Among the most time consuming aspects of video editing is the export. It’s also just dead time since you generally can’t use the computer or perform other edits while it happens since it takes up as much computing power as possible. Premiere Pro has another unique issue by default that seems to limit exports to only use the CPU. This means that Adobe isn’t even using the full power of your machine.
Filmmaker Armando Ferreira is here to tell us about how a recent update to Premiere allows users to get dramatically faster exports thanks to a fun new NVIDIA technology. You will need a compatible GTX or RTX series GPU, but the differences between NVIDIA’s encoding, called NVENC, and standard Premiere is a game changer.
By taking advantage of NVIDIA’s NVENC tech, Premiere can use GPU acceleration to speed up the export process for H.264 and H.265 files. GPU acceleration isn’t new to Premiere, you can use it with the Mercury Playback Engine for decoding video as you work on the timeline. This means much better, smoother playback as you work.
Now, you can use the GPU to speed up your exports. Ferreira’s first test was just a straight-up 10 minute 4K video without any effects or graphics. Without NVENC enabled, the export finished in 7 minutes 22 seconds. Not terrible, a bit faster than realtime on this machine. However, with NVENC turned on it finished in just 2 minutes 25 seconds. That is incredible. Or as Ferreira put it, an over 200% improvement.
Next up was a real-world test. Taking a 12-minute clip with mixed footage, color grading, and some effects Adobe Premiere was able to finish without NVENC in 9 minutes 50 seconds. With NVENC enabled that is shorted down to 6 minutes 5 seconds. So, even with actual editing and effects this will deliver much faster exports.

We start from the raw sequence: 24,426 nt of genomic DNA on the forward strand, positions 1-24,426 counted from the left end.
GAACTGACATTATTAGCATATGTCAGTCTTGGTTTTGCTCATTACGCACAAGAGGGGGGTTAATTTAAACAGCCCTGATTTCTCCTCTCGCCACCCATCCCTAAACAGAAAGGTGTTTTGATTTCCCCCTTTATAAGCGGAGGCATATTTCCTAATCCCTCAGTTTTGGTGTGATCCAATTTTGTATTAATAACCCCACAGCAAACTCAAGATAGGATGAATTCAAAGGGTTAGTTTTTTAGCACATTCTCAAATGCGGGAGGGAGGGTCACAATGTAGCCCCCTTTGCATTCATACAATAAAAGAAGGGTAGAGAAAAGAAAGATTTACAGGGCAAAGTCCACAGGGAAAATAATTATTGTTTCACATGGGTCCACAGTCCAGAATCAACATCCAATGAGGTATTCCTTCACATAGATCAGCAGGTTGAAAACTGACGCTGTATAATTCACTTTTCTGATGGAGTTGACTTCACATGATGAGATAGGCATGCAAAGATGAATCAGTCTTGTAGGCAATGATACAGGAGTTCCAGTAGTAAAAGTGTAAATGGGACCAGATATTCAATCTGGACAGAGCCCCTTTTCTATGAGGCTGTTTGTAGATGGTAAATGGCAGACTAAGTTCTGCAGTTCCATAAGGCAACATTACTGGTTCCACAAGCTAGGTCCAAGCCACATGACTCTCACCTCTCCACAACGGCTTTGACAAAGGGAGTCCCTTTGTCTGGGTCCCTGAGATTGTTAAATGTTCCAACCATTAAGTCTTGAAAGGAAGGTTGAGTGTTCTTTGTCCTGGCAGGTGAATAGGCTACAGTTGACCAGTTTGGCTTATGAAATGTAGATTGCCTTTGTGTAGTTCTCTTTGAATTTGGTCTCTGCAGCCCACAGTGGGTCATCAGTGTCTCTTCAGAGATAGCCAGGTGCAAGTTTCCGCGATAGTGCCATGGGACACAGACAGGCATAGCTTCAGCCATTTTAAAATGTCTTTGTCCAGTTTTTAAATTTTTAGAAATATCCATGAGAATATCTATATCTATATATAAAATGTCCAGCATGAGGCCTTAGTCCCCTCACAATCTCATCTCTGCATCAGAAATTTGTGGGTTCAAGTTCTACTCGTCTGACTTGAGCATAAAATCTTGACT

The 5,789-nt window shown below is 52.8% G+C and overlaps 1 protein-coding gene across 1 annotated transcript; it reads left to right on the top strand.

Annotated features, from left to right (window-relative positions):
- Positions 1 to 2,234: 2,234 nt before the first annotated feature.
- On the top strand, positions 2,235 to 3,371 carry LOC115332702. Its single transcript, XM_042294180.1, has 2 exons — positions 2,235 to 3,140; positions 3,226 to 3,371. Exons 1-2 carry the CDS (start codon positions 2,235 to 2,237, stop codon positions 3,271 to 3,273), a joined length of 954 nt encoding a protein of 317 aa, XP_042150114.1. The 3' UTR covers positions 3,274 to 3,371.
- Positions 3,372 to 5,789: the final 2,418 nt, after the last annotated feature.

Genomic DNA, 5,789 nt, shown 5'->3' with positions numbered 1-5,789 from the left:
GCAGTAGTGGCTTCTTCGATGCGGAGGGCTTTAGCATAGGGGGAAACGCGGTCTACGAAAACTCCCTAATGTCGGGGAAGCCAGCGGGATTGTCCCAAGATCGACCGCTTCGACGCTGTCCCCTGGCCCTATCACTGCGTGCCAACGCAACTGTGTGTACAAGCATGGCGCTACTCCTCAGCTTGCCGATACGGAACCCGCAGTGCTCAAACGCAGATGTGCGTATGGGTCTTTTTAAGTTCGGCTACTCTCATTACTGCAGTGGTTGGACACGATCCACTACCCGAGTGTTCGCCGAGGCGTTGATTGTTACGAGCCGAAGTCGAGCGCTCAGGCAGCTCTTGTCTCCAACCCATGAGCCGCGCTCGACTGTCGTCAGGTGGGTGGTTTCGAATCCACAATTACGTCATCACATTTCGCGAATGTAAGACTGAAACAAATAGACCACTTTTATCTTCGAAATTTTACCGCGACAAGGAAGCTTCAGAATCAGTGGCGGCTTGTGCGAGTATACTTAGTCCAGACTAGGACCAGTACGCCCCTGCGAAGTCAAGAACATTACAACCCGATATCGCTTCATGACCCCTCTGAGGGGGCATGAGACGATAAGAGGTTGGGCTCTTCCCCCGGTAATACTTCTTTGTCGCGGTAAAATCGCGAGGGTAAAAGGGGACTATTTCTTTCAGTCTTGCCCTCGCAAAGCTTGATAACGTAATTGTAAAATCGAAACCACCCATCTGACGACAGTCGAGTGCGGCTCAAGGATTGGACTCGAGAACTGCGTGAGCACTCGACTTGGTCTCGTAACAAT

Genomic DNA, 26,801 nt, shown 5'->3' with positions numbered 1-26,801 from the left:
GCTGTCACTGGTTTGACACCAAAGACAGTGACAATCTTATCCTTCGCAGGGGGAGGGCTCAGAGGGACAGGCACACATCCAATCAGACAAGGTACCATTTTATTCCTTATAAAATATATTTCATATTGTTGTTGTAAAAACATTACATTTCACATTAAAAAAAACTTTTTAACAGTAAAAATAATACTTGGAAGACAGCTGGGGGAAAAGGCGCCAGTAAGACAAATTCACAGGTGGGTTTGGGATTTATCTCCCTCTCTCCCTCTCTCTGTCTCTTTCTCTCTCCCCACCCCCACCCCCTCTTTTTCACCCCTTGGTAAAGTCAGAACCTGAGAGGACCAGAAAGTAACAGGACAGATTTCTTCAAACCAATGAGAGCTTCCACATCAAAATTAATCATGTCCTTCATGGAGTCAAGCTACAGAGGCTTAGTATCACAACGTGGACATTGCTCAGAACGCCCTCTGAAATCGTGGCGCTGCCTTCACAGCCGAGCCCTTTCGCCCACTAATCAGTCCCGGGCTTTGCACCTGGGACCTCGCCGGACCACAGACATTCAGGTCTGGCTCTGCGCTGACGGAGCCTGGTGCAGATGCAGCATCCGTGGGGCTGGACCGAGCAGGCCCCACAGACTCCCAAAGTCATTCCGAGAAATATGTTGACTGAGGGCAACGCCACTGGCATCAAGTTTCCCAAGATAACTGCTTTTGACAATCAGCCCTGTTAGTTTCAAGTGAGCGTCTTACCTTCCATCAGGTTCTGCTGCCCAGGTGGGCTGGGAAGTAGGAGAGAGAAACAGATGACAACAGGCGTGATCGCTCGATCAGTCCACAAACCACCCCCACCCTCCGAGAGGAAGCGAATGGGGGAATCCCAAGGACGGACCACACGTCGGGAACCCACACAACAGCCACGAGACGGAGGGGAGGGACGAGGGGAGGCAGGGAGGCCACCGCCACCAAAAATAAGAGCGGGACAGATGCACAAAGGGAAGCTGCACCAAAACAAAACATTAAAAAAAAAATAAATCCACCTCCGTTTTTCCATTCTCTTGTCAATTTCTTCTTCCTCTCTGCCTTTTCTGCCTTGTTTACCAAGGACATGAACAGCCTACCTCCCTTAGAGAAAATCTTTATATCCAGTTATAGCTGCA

How can you push this even further? Well, Ferreira found a way to use Canon C500 6K raw footage, Blackmagic Pocket Cinema Camera 6K 3:1 raw footage, EOS R 4K clips, mixed frame rates, layers of color grades, and more in a 13 minute project. This is essentially “worst case scenario.”
Still, NVENC delivered a 20% improvement over stock Premiere exports. The standard method completed the task in 25 minutes 26 seconds while NVENC dropped it down to 21 minutes 1 second. Always going to be worthwhile to make sure you are running NVENC if you can.
If you want to do this Ferreira walks us through the settings you need to access to get setup. First, just a reminder that this will only work with NVIDIA’s GTX and RTX graphics cards. Once you have that, go to File > Project Settings > General. Here you will want to set the Renderer is set to Mercury Playback Engine GPU Acceleration (CUDA).
After that, head to Edit > Preferences > Media. In this menu you’ll want to make sure “Enable hardware accelerated encoding and decoding” is checked on. You might need to restart to actually get it working now.
For the actual export, head to File > Export > Media. In the export settings Ferreira recommends H.264 and then the “Match Source – High bitrate” preset.
Scrolling down through the encoding settings should reveal an option for hardware encoding instead of software encoding. As long as that is set, change the profile to High and the Level to 5.1. That should give you similar results to this video.
This is great, especially considering many custom builds already are using compatible NVIDIA GPUs. I would love to see how this impacts H.265 exports, though. Highly recommend going and checking your settings right now.
[source: Armando Ferreira]
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